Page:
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Australians of Greek heritage named finalists in Victorian Premier’s Design Awards




The finalists have officially been announced for the 2023 Victorian Premier’s Design Awards and among the list are at least five Australians with Greek heritage.

These awards were established by the Victorian Government in 1996, and ever since, they have been utilised to highlight and celebrate local design capability.

Finalists in the Architectural Design category

  • Pitch Music and Arts Festival – Main Stage
Pitch Music and Arts Festival
The Pitch Music and Arts Festival Stage. Photo: Victorian Premier’s Design Awards.

The Greek Australian, Ambrose Zacharakis, alongside Henry Howson and the Untitled Group were announced finalists for the Architectural Design category.

They designed Pitch Music and Arts Main Stage – a festival located at the foothills of the Grampians National Park, home to the traditional custodians of the Djab Wurrung and Eastern Maar Peoples.

Hosting headline performers, and the backdrop to the Welcome to Country Ceremony, the stage is the centrepiece of the festival.

The stage design is an arch that appears to be subtracted from a rectilinear form, the central opening focuses the audience on both the performer and the landscape beyond, creating a unique experience. The contrast of solid and void, set against the unfettered nature gives the stage a striking presence.

  • Lilydale and Mooroolbark Stations
Lilydale and Mooroolbark Stations.

Another Greek Australian finalist in the Architectural Design category includes Kyriacou Architects, who were nominated alongside BKK Architects, Jacobs and ASPECT Studios.

They completed two new train stations at the terminus of the Lilydale Railway Line. Part of the Victorian Government’s Level Crossing Removal Project, the new stations at Lilydale and Mooroolbark are siblings – unique, but with a shared material identity.

Both stations reactivate the public realm, reinstating cross-corridor pedestrian, cyclist and motorist connections – severed since the railway’s construction in 1882.

The new stations are supported by a new shared user path, reconnecting Melbourne to the Yarra Valley via the Warburton Rail Trail.

Finalist in the Communications Design category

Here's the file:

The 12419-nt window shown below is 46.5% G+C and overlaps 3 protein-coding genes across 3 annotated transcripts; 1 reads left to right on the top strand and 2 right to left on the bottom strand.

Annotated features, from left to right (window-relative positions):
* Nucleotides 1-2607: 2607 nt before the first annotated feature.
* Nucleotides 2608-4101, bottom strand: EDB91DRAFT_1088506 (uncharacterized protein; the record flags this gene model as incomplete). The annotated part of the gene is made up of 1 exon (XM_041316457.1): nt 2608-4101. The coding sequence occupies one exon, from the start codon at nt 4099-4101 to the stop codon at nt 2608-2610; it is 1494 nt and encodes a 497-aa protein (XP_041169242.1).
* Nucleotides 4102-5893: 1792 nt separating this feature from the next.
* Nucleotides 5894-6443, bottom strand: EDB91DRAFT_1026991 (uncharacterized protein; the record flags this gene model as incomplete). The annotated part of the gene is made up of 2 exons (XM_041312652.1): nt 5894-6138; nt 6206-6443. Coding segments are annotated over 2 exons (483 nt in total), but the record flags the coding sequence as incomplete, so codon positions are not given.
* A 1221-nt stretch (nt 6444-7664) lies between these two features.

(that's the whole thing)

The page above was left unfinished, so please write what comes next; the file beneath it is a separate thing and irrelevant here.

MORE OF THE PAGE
• Australian Open – Infosys: Reimagining Tennis with Technology
Australian Open – Infosys: Reimagining Tennis with Technology.

Greek Australian Sandy Tsindos – Account Director (Charles Elena) and Tomas Palazzo – Creative Director (Charles Elena) were also named finalists for the Victorian Premier’s Design Awards.

They created an Infosys ground-breaking immersive 3D billboard for the 2023 Australian Open at the heart of Melbourne CBD.

As the long-standing digital innovation partner for the Australian Open, Infosys had the opportunity to improve its brand awareness during the 2023 tournament in January. The result, a 236sqm immersive, 3D anamorphic billboard in the heart of Melbourne (Bourke Street and Swanston Street). Coincidently, just like tennis, it turned heads.

Finalists in the Student Design category

  • Ngulu Djeembana (The Gathering of Voices)
Ngulu Djeembana (The Gathering of Voices).

Stasinos Mantzis, a RMIT Studio Design Leader was named a finalist, along with Shao Tian Teo, Taylor Ristevski, Alexander Barr, Dr Christine Phillips (RMIT Design Studio Leader), Professor N’arwee’t Carolyn Briggs AM (Boonwurrung Elder/RMIT Design Studio Leader), and RMIT University for their research on First Nations designs and culture.

Ngulu Djeembana is an exploration into the multifaceted and deep culture of Victoria’s First Nations custodians. The formal qualities of the building and its surroundings embed the specificity of Country through design, celebrating cultures of the Eastern Kulin Nations.

The project envelopes poetic processes through Songlines, engagement and architectural disruptions as a way of looking towards Yirramboi. Their research and processes intertwines public and indigenous knowledge provided by Boonwurrung Elder, N’arwee’t Carolyn Briggs.

  • Spot

Alesia Tsolakis was named a finalist in the student design category for her handheld melanoma detection device monitoring and recording visual symptoms in changing moles.

Melanoma, a type of skin cancer that develops in skin cells called melanocytes, is projected to be the third most common cancer in Australia. Despite its prevalence, individuals can feel uncertain to independently identify symptoms. In response, she designed ‘SPOT,’ a self-contained mole monitoring device. Assisted by a removable wall mount and digital application, the user is able to compare moles easily at any time, even on difficult to reach places on the body.

Source: Victorian Premier’s Design Awards.

*Please note: If you believe you should be on this list of recognised Greek Australians, please send an email to info@foreignlanguage.com.au.

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